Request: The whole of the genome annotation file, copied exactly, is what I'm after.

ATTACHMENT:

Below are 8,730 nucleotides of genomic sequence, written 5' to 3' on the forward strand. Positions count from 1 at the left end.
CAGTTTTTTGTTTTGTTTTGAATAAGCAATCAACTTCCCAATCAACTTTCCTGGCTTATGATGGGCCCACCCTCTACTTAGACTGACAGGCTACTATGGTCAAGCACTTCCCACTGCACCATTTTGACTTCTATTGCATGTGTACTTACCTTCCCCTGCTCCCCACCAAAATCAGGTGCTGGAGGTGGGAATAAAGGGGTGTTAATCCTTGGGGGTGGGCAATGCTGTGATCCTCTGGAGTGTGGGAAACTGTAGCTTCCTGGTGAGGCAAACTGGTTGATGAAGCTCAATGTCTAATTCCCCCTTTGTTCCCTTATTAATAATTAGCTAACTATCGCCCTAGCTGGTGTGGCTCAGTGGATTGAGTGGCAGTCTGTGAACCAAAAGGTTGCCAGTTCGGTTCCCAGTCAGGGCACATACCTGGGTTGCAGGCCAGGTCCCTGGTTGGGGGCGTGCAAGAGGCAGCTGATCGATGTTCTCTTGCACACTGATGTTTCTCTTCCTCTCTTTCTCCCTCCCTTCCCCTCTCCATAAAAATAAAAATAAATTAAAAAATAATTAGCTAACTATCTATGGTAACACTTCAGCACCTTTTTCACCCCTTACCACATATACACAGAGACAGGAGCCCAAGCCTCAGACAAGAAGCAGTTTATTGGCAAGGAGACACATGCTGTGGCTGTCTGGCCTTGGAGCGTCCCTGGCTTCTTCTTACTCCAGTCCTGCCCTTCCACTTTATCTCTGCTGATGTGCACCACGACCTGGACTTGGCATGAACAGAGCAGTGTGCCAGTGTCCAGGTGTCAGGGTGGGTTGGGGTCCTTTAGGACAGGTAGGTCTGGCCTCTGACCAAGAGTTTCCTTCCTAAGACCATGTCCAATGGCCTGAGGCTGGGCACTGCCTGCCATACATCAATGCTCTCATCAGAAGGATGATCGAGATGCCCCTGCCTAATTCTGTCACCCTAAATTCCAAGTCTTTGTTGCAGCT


Below are 8,730 nucleotides of genomic sequence, written 5' to 3' on the forward strand. Positions count from 1 at the left end.
CAGTTTTTTGTTTTGTTTTGAATAAGCAATCAACTTCCCAATCAACTTTCCTGGCTTATGATGGGCCCACCCTCTACTTAGACTGACAGGCTACTATGGTCAAGCACTTCCCACTGCACCATTTTGACTTCTATTGCATGTGTACTTACCTTCCCCTGCTCCCCACCAAAATCAGGTGCTGGAGGTGGGAATAAAGGGGTGTTAATCCTTGGGGGTGGGCAATGCTGTGATCCTCTGGAGTGTGGGAAACTGTAGCTTCCTGGTGAGGCAAACTGGTTGATGAAGCTCAATGTCTAATTCCCCCTTTGTTCCCTTATTAATAATTAGCTAACTATCGCCCTAGCTGGTGTGGCTCAGTGGATTGAGTGGCAGTCTGTGAACCAAAAGGTTGCCAGTTCGGTTCCCAGTCAGGGCACATACCTGGGTTGCAGGCCAGGTCCCTGGTTGGGGGCGTGCAAGAGGCAGCTGATCGATGTTCTCTTGCACACTGATGTTTCTCTTCCTCTCTTTCTCCCTCCCTTCCCCTCTCCATAAAAATAAAAATAAATTAAAAAATAATTAGCTAACTATCTATGGTAACACTTCAGCACCTTTTTCACCCCTTACCACATATACACAGAGACAGGAGCCCAAGCCTCAGACAAGAAGCAGTTTATTGGCAAGGAGACACATGCTGTGGCTGTCTGGCCTTGGAGCGTCCCTGGCTTCTTCTTACTCCAGTCCTGCCCTTCCACTTTATCTCTGCTGATGTGCACCACGACCTGGACTTGGCATGAACAGAGCAGTGTGCCAGTGTCCAGGTGTCAGGGTGGGTTGGGGTCCTTTAGGACAGGTAGGTCTGGCCTCTGACCAAGAGTTTCCTTCCTAAGACCATGTCCAATGGCCTGAGGCTGGGCACTGCCTGCCATACATCAATGCTCTCATCAGAAGGATGATCGAGATGCCCCTGCCTAATTCTGTCACCCTAAATTCCAAGTCTTTGTTGCAGCT